The BBC has announced the final eight bidders for its IT services contract, so be sold later this year. Outsourcing but not offshoring is the stipulation to the bidders, who will be required to keep the business in the UK.

The shortlist of final bidders includes Computer Sciences, Fujitsu, Electronic Data Systems, The Capita Group, Accenture, IBM, LogicaCMG and HP.

The BBC technology group includes BBC Technology Direction, the organisation responsible for buying and specifying technology services to approximately 30,000 desktops, and BBC Technology, the IT arm that delivers content and technology to the BBC as well as to third parties such as Direct TV and ESPN.

The winning bidder will be required to buy the Technology group, essentially keeping its 1,400 employees. The Technology Direction group, numbering only about 50 employees, will stay with the BBC.

John Varney, CTO of BBC Direction, put the value of BBC Technology in the "high hundreds of millions of pounds."

Varney said while off shoring application development will be permitted everything else must stay within Great Britain. All services, help desks, and network support will be inside the UK.

"The BBC is part of the UK's cultural heritage. It is important that services be delivered from inside the U.K. and the future of the 1,400 staff must be assured," Varney said.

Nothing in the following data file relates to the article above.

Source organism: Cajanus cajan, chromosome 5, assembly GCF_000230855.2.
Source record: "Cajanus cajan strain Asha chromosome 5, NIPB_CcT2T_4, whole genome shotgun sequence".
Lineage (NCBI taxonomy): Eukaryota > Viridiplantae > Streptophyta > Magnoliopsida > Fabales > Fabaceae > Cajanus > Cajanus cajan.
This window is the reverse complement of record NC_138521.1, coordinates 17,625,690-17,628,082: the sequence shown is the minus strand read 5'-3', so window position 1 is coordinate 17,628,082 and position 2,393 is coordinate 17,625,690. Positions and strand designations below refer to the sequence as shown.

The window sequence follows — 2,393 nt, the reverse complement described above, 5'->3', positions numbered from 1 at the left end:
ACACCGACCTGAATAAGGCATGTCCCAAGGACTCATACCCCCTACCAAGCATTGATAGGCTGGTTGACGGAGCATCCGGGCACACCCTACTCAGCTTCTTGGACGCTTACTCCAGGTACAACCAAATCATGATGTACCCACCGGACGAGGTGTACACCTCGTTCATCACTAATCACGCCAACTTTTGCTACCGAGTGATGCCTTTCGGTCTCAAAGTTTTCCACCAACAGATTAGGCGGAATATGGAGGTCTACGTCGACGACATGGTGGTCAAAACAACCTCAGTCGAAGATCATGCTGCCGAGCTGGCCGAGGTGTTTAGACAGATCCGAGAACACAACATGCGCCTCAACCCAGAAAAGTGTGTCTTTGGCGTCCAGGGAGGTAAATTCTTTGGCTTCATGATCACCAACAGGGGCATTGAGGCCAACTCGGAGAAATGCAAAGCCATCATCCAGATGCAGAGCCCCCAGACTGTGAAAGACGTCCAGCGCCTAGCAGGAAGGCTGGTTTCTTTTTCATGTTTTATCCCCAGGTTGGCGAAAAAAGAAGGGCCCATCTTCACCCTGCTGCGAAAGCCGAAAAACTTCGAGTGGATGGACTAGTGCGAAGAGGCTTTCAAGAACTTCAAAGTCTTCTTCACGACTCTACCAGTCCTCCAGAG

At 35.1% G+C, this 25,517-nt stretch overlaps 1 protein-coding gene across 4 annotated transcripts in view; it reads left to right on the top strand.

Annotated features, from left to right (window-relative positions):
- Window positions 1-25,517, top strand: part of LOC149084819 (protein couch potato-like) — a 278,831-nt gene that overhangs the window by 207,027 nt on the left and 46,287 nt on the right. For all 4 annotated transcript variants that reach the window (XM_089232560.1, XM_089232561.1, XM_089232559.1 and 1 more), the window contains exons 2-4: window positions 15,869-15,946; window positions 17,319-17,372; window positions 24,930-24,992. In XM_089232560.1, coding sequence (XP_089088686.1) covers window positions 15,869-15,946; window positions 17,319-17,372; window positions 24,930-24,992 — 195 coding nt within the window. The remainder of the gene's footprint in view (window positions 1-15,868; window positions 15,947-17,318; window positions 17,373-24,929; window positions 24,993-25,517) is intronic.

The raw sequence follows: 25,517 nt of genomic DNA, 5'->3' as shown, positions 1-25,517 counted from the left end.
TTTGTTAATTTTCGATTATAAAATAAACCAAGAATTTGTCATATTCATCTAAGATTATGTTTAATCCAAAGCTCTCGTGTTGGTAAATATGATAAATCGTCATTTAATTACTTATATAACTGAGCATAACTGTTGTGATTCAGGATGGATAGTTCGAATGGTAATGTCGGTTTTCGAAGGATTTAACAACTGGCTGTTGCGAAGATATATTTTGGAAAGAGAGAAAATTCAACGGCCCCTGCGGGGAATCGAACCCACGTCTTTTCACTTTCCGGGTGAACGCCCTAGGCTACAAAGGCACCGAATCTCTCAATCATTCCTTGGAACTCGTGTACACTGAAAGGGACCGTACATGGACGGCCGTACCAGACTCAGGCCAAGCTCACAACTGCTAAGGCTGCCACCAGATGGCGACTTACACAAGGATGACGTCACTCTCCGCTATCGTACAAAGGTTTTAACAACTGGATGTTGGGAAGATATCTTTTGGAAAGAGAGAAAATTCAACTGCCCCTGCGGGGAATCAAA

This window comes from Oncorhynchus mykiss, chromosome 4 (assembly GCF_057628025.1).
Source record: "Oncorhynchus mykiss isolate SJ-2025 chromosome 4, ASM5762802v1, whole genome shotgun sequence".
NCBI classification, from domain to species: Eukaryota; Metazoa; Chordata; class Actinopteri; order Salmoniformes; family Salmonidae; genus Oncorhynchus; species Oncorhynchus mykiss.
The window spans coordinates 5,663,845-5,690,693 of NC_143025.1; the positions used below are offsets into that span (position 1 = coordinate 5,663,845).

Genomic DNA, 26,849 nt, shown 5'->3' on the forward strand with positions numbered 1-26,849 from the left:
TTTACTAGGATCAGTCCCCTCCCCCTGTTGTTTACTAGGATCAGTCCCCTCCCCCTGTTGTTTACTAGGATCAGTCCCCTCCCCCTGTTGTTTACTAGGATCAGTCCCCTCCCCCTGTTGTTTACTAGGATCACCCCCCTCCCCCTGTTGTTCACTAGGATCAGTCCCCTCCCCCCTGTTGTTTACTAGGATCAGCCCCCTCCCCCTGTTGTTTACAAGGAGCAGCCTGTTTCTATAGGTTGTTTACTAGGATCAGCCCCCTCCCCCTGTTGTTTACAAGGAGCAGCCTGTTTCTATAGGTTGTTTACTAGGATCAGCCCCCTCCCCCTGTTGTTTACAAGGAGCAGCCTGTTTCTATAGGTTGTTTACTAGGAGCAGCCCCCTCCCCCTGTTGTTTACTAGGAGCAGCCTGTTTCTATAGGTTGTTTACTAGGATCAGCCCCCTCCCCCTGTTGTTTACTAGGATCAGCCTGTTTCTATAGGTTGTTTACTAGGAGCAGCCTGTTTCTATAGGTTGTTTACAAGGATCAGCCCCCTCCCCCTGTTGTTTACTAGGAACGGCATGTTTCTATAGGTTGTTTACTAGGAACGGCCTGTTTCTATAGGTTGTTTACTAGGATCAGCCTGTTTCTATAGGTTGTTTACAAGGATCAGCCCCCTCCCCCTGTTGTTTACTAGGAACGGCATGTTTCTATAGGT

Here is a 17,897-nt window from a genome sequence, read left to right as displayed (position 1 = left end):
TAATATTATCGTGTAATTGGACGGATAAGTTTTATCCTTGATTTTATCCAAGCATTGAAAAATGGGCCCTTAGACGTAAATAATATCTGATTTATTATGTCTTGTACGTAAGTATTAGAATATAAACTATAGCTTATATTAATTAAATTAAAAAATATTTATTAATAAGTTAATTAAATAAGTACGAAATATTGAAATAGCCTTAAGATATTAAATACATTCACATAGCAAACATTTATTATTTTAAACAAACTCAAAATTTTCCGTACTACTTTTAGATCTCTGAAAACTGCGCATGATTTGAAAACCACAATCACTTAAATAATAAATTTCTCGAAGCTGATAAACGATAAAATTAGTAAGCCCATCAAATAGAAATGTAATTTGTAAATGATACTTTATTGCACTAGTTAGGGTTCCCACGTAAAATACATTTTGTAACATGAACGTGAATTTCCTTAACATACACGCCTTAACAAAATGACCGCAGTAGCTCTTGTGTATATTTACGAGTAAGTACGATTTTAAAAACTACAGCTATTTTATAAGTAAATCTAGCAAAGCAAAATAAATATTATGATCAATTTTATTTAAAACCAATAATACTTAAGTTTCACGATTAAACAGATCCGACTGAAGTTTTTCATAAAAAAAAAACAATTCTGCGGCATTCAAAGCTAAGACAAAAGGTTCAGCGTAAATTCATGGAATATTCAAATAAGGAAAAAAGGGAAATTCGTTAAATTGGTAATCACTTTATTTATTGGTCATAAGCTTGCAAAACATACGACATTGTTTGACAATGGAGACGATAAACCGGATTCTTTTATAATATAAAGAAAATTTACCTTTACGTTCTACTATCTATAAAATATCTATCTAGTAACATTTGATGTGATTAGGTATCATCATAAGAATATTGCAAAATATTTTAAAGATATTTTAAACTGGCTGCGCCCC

By outsourcing IT the BBC expects to realise an annual saving of between £20m and £30m. Currently, it is costing the BBC about £200m to deliver all services that include IT, telephony broadcast engineering and satellite.

Varney indicated a number of factors that contribute to the projected cost savings in outsourcing its current operations. Among the factors was a consolidation of networks and servers around a central approach. Currently the BBC runs around 800 servers, distributed throughout the UK. The commoditisation of IT platforms also plays a key role in going to outsourced providers as well as savings in payroll.

"We can get much greater benefit from the huge economies of scale than a third party can deliver," Varney said. A third party that handles millions of desktops can do it more cheaply than one company that handles only 30,000 desktops.

BBC is expected to announce the final three bidders by the first week in May.